Gardaí use pepper spray as protesters disrupt central Dublin
O’Connell Bridge blockaded during rush hour demonstration
Gardaí scuffle with protesters after a small group tried to gain access to the Dáil on the first day of the Dail after the summer recess Photograph: Alan Betson/The Irish Times
Gardaí used pepper spray on protesters who gathered outside Leinster House yesterday demonstrating against the Government’s austerity agenda.
A number of the people participating in the protest were doused with the spray at about 4.30pm when there was a surge of bodies towards a barrier being manned by gardaí at the junction of Molesworth and Kildare Street near the Leinster House entrance.
Ambulances arrived on the scene a short time later to assist those who had been sprayed as well as a man who fell ill after the brief clash. A small number of protesters were sprayed earlier in the day after attempting to pass a barricade. A Garda spokeswoman said three people were treated in hospital, two after being pepper-sprayed and one following a fall.
Pepper spray was introduced across the Garda in 2010 and Garda Síochána Ombudsman Commission figures show it was used 3,500 times in the period up to last August. However, it is not a legal requirement that the use of the substance be reported to the commission.
The protest took place as the Dáil returned from its summer recess, and there was a large Garda presence in the vicinity of Leinster House from dawn, with members of the mounted and dog units later arriving.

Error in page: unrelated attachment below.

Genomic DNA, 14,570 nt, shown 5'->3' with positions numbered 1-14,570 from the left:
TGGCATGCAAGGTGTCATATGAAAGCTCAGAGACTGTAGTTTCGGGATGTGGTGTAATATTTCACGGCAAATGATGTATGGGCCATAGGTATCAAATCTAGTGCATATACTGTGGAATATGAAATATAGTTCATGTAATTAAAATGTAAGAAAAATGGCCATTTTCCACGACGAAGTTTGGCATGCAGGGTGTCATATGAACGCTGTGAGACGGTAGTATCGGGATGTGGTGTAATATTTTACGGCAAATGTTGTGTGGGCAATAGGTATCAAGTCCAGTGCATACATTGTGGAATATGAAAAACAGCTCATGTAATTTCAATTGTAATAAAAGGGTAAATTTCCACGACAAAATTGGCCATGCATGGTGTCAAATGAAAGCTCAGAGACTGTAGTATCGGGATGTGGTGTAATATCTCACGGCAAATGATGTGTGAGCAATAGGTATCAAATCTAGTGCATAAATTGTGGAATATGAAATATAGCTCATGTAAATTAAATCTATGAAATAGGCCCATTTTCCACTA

Several hundred members of groups including Anti-Eviction Ireland, Pensioners Against Cuts, Irish Republican Voice, Republican Sinn Féin, Unite trade union and the Socialist Workers Party were involved in the protests. Last night, gardaí said three people were arrested during the day.
There were serious traffic delays after about 300 individuals broke away and moved from the Kildare Street area towards O’Connell Bridge in the early evening. These individuals then formed a blockade of this area.
All traffic up and down the Dublin quays, as well as vehicles moving north and south between d’Olier Street and O’Connell Street, was blocked by individuals who either sat or stood in the centre of the road. Several double-decker buses were marooned on the bridge and passengers had to disembark.
Flags and banners
Tony Rochford, a Trim, Co Meath man who went on hunger strike earlier this year in protest at the property tax, said he had helped to organise yesterday’s Dublin protests through Facebook. He said the demonstrations had mushroomed and various other organisations and individuals had joined in.
Many of these groups and individuals held flags and banners expressing republican sentiments. Some posters and banners called for bankers to be jailed while there were chants to “take back our city”. Members of the Garda were subjected to threats and verbal abuse.
At one point, one of the protesters with a megaphone directed others to form single-file lines across the length and breadth of O’Connell Bridge to maximise the challenge for gardaí to disperse them.
“Let’s form as many lines as we can so that the whole bridge is blocked,” he said. “This is absolutely pivotal – it’s shutting down the city and stopping the movement of traffic.”
At 7pm he told the crowd that gardaí in riot gear had been deployed to disperse them, and directed them to return to Leinster House.